Born in China
⋆⋆½ out of four stars
“Born in China,” the latest installment in the Disneynature documentary series, is “Planet Earth” aimed at younger audiences. But any nature lover can find enjoyment here, especially in the stunning cinematography.
Earlier movies in the series have focused on specific species. This one, however, offers an overview of some of the unique creatures found in China: pandas, snow leopards, cranes, Chiru antelopes and golden monkeys. Filmmaker Lu Chuan and his team follow these incredible animals through the seasons and throughout the circle of life while incorporating Chinese spiritual beliefs about life and death.
John Krasinski of “The Office” fame narrates. While he doesn’t achieve that singular mix of gravitas and cheeky wit that Sir David Attenborough brought to “Planet Earth,” his homey stylings serve well in guiding us through the lives of these animals.
But Krasinski isn’t the star. Those honors go to a baby panda taking its first steps and the antics of a group of young golden monkeys.
The footage captured is breathtaking for its access and intimacy to these incredible creatures. During the closing credits, we get a small taste of the behind-the-scenes work that went into capturing these images, and it’s so fascinating that it makes us want to see an entire documentary just about the process.
The Disneynature films are always released close to Earth Day and typically strive to educate audiences about the importance of preserving nature. This one is surprisingly nonpolitical. From watching it, one wouldn’t know that these animals are endangered.
The film doesn’t leave the audience with a call to action about how to act to protect these animals, and that feels like a missed opportunity.
Katie Walsh,Tribune News Service
⋆⋆⋆ out of four stars
Rated: R for war violence and profanity
Love and laughter flow so naturally in “Their Finest” that it is almost easy to forget there’s a war on.
An unalloyed charmer, the movie tells a story of familiar British grit and resolve during World War II from an attractively different angle: that of an advertising copywriter, Catrin Cole (Gemma Arterton), who’s recruited by the government to join the film industry. Britain wants the United States to enter the war and has decided cinematic propaganda is the way it can persuade the movie-mad Yanks to sign up.
The world is facing a historic catastrophe, of course, but for this ambitious young woman, it’s a golden opportunity. With the men off fighting the war, the film industry needs all the help it can get, even if it means deviating from its entrenched sexism. But Catrin is still outnumbered at work and is initially assigned to write “the slop,” or women’s dialogue.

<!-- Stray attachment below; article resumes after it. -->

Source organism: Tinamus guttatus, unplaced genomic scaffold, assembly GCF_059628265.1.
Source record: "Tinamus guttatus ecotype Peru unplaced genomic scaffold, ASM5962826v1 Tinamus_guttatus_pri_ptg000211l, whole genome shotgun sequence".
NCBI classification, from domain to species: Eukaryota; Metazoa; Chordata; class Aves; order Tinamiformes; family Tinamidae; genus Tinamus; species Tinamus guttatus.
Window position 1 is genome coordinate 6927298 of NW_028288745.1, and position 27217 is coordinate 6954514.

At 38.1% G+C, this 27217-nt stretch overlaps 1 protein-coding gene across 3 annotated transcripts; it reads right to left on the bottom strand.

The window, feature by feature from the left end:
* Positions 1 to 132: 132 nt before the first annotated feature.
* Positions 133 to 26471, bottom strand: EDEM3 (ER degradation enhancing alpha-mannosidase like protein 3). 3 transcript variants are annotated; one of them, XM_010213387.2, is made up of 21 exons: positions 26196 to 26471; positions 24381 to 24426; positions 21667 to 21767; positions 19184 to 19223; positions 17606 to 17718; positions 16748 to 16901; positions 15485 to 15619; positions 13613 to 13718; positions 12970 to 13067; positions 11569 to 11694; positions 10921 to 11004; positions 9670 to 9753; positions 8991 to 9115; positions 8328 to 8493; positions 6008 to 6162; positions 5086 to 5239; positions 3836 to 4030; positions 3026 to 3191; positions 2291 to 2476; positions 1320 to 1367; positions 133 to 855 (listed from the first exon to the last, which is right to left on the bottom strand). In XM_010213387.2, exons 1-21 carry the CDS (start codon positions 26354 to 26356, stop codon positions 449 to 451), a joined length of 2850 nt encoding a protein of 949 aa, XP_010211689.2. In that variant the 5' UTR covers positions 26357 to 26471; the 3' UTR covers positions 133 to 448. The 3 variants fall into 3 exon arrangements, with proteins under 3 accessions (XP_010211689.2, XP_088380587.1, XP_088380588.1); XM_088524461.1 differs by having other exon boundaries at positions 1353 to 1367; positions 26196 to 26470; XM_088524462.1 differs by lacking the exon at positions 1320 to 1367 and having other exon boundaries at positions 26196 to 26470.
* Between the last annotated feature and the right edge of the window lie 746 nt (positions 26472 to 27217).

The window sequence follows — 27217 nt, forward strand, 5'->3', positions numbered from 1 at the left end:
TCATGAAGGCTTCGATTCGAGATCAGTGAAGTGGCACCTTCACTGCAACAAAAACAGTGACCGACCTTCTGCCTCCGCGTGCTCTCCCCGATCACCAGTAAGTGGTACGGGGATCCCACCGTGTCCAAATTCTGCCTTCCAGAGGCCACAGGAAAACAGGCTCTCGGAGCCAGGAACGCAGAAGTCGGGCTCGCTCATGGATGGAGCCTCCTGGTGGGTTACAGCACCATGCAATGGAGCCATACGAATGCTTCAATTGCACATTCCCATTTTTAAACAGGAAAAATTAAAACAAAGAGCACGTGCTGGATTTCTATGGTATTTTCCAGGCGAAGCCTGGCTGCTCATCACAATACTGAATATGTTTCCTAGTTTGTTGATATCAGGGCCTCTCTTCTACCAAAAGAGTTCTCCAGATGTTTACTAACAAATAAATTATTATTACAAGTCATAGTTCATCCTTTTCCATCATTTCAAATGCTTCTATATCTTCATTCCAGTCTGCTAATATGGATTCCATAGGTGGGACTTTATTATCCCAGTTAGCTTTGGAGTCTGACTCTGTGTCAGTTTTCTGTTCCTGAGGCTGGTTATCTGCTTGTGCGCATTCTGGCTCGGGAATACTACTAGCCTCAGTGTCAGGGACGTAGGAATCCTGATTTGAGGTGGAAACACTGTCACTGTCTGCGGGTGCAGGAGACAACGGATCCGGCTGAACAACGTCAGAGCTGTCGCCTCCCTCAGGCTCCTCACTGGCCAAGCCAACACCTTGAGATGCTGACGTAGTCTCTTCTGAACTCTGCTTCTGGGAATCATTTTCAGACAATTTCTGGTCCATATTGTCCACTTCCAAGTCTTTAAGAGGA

Arterton creates a character who can hold her own against the free-ranging peacocks. To help her, director Lone Scherfig, a Danish filmmaker who has carved out a curious niche making British period stories, brings in reinforcements, including Phyl (Rachael Stirling), a dispenser of feminist truths in slacks. The character who most beautifully embodies the story’s ideals, though, is Sophie (Helen McCrory), who, as a talent agent, brings man and dog to heel in a few short, barbed scenes. “Their Finest” (as in “their finest hour”) is too understandably serious to be called a romp, yet it has a buoyancy that lifts you and, in McCrory, a woman who does, too.
Manohla Dargis, New York Times
I Called Him Morgan
⋆⋆⋆ out of four stars
Rated: Not rated
In 1972, jazz trumpeter Lee Morgan died after being shot in a New York City nightclub by his common-law wife, Helen. The shooting was traumatic for those who were there — one of his bandmates refused to return to New York for years — but for the rest of the world, it was just a sad, strange tabloid story.
“I Called Him Morgan,” a suave and poignant documentary by jazz buff Kasper Collin, brushes away the sensationalism. This is not a lurid true-crime tale of jealousy and drug addiction but a delicate human drama about love, ambition and the glories of music.
Edged with blues and graced with that elusive quality called swing, the film makes generous use of Morgan’s recordings. He played the trumpet with speed, precision and an infectiousness that Collin wisely pauses to savor.
The film also lingers over the reminiscences of Morgan’s colleagues — including Wayne Shorter, Paul West and Jymie Merritt — whose testimony provides a lesson in musical history and a primer on jazz aesthetics.
What happened the night Morgan died seems more a terrible accident than a full-blown tragedy. It’s startling to realize how young he was — 32 or 33, depending on which source you use — given how much he had lived. But that’s what art does, including documentary film: It expands the scope of life and distills its beauty and its pain.
A.O. Scott, New York Times